“The past two years have been tumultuous to say the least. In both 2019 and 2020, I can say unequivocally that I could not be prouder of the organization we are becoming or of the movement we are building, in the face of uncertainty and unrelenting opposition. We remain undaunted, we stay radical, and we keep imagining how it could all be different….”
2019 will be remembered by many as the year of the abortion bans that swept the country. We will remember how they tried, and failed, to end abortion access in Georgia and so many other states. We were honored to stand alongside SisterSong Women of Color Reproductive Justice Collective, Planned Parenthood Southeast, the ACLU, the Center for Reproductive Rights, and all of the other Georgia plaintiffs who said we will not accept this unconstitutional law that denies our community the services they need and deserve.
But what I will remember is how organizers and activists, individuals and organizations, providers and associations, young folks, queer, trans and non-binary folks, Black folks, disabled folks, brought our full authentic selves to the Capitol day after day to show the legislature who we are and what we care about. We organized quickly, we moved as a collective, we cared for each other in the process. 2019 gave the rest of the country a glimpse of what Georgia organizers are capable of and confirmed how much more powerful we are together than alone.
2020 has been an entirely different set of challenges. Yes, abortion is still stigmatized, and patriarchy and racism are prevalent in every aspect of our society, but hey, and then we added a devastating global pandemic to the mix.. I have never more fully felt the weight of my responsibility for the well-being and safety of my staff than I have in 2020. I have become even more acutely aware that every decision, or mistake, I make affects the safety and livelihood of those who I work alongside. And making decisions about how to keep providing necessary and essential reproductive healthcare while protecting the health of our staff and patients when information is unclear and changing rapidly has at times felt impossible.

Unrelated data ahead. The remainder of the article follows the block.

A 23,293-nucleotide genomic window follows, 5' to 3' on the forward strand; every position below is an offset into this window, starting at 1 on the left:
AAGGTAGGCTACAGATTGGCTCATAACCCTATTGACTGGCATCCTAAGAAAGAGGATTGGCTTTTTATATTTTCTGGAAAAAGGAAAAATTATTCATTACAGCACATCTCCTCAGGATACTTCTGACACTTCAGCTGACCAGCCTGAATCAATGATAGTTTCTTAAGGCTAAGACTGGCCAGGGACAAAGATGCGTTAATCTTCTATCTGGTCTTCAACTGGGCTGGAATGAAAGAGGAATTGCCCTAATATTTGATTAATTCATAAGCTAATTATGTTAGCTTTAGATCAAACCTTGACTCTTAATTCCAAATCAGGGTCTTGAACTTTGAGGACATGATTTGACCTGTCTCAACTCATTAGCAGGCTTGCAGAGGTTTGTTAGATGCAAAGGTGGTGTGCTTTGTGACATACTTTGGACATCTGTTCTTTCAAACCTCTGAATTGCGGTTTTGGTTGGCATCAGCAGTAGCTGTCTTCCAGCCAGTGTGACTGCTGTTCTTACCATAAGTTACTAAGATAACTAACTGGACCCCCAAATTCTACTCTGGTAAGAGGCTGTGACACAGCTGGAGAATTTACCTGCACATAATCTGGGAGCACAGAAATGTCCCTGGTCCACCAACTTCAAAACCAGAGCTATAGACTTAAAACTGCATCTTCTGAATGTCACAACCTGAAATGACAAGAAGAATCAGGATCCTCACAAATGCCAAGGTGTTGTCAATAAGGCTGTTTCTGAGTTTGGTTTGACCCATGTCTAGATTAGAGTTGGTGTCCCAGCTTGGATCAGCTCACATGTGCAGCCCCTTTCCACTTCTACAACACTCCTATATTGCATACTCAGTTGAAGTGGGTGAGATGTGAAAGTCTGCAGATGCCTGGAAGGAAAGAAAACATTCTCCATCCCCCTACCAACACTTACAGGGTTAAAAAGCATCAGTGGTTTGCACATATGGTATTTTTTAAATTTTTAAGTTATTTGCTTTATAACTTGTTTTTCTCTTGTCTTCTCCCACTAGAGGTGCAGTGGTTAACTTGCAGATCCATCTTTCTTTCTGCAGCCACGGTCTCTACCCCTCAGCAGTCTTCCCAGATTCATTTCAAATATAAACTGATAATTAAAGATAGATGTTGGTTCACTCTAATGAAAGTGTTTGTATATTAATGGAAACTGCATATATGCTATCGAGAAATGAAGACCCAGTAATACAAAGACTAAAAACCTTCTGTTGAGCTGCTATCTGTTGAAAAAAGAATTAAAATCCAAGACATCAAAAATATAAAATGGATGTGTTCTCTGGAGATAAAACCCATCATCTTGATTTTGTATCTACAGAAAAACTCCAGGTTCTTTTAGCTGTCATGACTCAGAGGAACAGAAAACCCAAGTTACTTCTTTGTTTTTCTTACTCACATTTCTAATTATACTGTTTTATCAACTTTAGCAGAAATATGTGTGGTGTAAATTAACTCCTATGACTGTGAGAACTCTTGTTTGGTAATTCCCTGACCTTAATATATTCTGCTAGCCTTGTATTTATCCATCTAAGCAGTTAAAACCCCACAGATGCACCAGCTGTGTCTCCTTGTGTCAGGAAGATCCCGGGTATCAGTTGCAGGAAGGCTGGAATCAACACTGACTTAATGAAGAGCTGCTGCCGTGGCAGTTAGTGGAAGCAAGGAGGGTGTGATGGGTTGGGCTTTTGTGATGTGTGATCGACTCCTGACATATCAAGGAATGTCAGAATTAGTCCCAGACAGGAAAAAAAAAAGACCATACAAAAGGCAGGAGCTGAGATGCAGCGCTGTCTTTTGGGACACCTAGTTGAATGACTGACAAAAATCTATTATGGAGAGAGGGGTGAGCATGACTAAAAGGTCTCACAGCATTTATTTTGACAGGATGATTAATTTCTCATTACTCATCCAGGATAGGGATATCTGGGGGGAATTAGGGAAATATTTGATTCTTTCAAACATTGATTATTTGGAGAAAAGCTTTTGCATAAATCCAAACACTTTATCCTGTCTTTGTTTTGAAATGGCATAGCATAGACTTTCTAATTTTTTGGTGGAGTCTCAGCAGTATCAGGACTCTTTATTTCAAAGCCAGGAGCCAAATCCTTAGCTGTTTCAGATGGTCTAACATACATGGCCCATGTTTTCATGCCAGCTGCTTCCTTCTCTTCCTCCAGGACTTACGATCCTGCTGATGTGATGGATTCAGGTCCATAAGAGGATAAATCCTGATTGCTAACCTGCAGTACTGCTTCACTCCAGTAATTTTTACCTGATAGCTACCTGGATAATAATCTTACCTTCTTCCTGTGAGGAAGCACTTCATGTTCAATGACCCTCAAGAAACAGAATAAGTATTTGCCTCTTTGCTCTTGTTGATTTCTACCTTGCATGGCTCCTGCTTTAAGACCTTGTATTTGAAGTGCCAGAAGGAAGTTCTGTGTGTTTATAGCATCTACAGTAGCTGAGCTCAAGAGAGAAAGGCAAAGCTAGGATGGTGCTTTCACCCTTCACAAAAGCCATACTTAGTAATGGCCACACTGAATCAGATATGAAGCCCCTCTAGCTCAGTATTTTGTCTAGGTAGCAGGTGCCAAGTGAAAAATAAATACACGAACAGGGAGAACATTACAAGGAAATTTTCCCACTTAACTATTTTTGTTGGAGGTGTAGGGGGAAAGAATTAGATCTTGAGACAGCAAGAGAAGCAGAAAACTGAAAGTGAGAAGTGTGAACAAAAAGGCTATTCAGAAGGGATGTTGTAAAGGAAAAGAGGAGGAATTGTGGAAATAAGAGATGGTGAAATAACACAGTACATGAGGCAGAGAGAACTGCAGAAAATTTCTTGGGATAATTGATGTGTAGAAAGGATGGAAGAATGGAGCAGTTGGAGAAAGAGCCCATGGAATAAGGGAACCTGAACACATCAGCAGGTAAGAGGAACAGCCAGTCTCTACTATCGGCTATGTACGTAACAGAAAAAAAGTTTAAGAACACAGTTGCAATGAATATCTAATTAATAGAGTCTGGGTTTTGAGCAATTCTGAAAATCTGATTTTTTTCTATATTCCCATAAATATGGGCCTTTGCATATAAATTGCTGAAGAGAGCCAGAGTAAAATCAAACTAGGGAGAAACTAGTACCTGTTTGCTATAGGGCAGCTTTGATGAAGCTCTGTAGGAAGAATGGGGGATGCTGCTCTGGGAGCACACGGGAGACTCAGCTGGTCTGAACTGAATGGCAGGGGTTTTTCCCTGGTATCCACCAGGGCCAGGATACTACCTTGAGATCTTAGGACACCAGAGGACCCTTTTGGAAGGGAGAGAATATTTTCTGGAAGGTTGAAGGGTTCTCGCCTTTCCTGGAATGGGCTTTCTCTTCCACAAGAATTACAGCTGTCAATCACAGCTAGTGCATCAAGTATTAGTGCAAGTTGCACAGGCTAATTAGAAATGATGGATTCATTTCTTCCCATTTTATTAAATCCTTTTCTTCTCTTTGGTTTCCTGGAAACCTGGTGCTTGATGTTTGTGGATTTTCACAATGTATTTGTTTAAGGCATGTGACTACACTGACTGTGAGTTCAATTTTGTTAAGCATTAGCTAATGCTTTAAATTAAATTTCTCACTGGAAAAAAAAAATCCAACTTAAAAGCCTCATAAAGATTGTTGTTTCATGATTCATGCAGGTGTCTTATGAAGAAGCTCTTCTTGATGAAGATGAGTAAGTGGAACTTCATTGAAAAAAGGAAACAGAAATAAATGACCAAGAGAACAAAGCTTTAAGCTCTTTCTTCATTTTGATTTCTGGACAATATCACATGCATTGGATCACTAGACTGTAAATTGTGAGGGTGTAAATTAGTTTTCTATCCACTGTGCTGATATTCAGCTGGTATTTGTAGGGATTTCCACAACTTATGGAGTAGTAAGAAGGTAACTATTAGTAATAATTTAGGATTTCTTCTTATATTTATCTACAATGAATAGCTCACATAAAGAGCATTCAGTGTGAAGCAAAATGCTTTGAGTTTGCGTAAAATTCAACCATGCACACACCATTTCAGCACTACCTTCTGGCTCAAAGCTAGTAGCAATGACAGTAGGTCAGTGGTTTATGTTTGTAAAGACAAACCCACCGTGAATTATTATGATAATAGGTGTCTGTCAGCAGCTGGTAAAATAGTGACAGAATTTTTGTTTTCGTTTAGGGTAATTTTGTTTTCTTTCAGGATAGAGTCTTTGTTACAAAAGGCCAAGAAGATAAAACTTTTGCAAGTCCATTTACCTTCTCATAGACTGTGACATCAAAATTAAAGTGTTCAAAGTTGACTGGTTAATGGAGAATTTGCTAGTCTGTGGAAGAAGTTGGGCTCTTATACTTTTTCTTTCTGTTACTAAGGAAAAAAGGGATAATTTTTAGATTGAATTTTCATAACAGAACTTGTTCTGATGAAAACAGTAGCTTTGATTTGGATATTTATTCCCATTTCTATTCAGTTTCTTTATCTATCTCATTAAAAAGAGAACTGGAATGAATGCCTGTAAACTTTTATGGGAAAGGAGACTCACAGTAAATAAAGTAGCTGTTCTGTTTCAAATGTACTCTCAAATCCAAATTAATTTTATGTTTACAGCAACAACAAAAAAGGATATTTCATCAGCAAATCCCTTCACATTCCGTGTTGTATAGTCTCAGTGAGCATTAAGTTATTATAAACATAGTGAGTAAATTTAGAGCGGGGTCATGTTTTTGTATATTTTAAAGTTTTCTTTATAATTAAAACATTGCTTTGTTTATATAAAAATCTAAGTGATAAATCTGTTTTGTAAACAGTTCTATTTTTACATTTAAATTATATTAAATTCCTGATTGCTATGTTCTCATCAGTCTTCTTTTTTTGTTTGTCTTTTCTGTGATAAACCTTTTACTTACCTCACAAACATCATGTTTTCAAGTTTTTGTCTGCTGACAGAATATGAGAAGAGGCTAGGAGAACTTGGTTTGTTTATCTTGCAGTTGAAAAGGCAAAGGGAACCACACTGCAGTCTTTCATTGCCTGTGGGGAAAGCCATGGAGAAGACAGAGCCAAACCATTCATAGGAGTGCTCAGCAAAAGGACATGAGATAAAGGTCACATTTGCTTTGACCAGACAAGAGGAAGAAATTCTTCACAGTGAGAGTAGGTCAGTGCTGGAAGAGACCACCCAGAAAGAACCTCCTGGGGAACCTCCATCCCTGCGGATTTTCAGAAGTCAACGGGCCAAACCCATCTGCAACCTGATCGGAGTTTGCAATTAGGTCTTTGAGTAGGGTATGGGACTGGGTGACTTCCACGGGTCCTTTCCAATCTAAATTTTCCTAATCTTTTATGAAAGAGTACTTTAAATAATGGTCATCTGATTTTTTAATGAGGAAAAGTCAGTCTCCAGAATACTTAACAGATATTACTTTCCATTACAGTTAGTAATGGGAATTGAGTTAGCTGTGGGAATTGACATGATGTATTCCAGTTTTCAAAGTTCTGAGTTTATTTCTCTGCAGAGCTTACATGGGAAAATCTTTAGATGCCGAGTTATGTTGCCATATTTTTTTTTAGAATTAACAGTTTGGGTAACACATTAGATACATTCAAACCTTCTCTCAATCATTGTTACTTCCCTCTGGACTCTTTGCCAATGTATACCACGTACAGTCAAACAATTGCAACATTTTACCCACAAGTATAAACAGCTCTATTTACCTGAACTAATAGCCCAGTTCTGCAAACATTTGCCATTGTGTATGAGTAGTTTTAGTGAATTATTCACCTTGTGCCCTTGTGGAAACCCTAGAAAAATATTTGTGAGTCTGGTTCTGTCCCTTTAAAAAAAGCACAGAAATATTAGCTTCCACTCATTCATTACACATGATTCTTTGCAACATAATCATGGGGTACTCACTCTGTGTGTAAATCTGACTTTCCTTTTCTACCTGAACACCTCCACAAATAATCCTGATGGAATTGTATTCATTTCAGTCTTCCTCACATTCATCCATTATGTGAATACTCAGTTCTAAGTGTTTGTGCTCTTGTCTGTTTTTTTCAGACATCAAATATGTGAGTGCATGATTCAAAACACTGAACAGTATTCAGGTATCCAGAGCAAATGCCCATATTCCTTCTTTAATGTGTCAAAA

But this time of slowing down, of adapting and evolving, has also helped me to better understand the kind of leader I am and the kind of leader I want to be. I have found ways to embrace my fallibility and reject perfectionism. I am trying to model that we do not have to martyr ourselves to accomplish our vision of justice. I want us to remember that we can prioritize our well-being and see taking care of ourselves and each other as critical to the work as opposed to a distraction or indulgence. I want us to be thoughtful and intentional, rigorous and rested, courageous and kind in our approach to this huge mission of establishing reproductive justice for all.
While we continue to build a fierce movement in Georgia, we are simultaneously trying to tend to our own garden internally and bloom together.
With the consistent support of our donors and foundations, we are able to pay our staff fairly and provide them with the support, flexibility, and resources they need to do their work well without sacrificing their well-being in the process. We instituted hazard pay to acknowledge the risks that our clinic employees were willing to take to continue offering the compassionate abortion care we strive for. We upgraded our security systems and personnel in the face of increased protester activity and our sanitation in response to COVID-19. We have made upgrades to our building, our equipment, our software and hardware, our staff structure, our financial controls, and our grounds because our staff and our patients deserve to have a sustainable, safe, clean, beautiful place to give and receive care. But we also can and will do more.